July 20 — I made it back from our trek on the West Coast trail alive and well, albeit a little stiff, sore and bruised. I got home at 2 p.m. today, so this will be a short recap of what the markets did today and over the past week.
Reviewing the markets of the past week, I see a continued sideways trend developing as we continue through the growing season. Financial markets look to have remained steady-to-up the past week and the Canadian dollar is trading at the 90-cent level, which will not be supportive to canola futures.
The Dow Jones September quote closed at 8,805, up 10 per cent from last week, an impressive rally.
Crude oil closed up at US$63.98 a barrel, up $3.50 from last week.
Corn closed up one to four cents per bushel today — down four cents a bushel from last week.
Beans ended up 23 cents to down two cents a bushel today — up 15 cents a bushel from last week.
Wheat closed up 10 cents to down two cents a bushel on the various U.S. exchanges.
Minneapolis September wheat futures closed unchanged today — down 13 cents a bushel from last week.
Canola closed down $2 to $5 per tonne today, down $3 per tonne from last week.
Barley closed down $2.10 at $155 per tonne — down $7.50 per tonne from last week.
Almost-perfect growing conditions in the U.S. Midwest the past few weeks have kept markets in this bearish sideways trend, with little or no news or new sales to help push markets out of this trough they’re in.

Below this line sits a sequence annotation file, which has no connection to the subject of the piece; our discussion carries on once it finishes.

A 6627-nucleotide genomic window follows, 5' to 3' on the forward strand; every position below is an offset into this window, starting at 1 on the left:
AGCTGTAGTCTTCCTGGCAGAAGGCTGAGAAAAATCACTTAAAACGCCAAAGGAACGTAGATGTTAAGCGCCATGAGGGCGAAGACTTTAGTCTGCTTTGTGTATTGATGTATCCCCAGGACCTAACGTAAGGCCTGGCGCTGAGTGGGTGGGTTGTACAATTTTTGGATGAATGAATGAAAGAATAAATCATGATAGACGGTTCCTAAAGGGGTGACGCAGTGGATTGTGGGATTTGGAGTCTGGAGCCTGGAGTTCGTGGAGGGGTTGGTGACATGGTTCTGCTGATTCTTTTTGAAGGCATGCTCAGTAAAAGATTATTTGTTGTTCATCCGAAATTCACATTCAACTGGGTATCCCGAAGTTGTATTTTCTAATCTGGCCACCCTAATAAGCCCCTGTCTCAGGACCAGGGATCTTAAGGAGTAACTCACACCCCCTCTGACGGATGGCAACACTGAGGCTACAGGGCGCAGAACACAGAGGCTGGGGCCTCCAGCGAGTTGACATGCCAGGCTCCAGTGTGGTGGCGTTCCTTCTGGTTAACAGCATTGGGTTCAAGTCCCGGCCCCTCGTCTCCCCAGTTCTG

Yield expectations are beginning to rise if this weather continues and if better yields are realized, lower prices will be a definite result of that.
World buyers are very comfortable to sit back and wait to see how the North American crop continues to grow under these almost-ideal conditions and the longer they can wait, the more downward pressure will be put on the futures, allowing them to buy cheaper later on.
That’s all for today. — Brian
— Brian Wittal has spent over 27 years in the grain industry, including as an elevator manager and producer services representative for Alberta Wheat Pool, a regional sales manager for AgPro Grain and farm business representative for the Canadian Wheat Board, where he helped design some of the new pricing programs. He also operates his own company providing marketing and risk management advice for Prairie grain producers. Brian’s daily commentaries focus on how domestic and world market conditions affect you directly as grain producers.
Brian welcomes feedback and information on market conditions in your area, such as current offering prices, basis levels, trucking premiums and special crops contracts. Contact Brian today.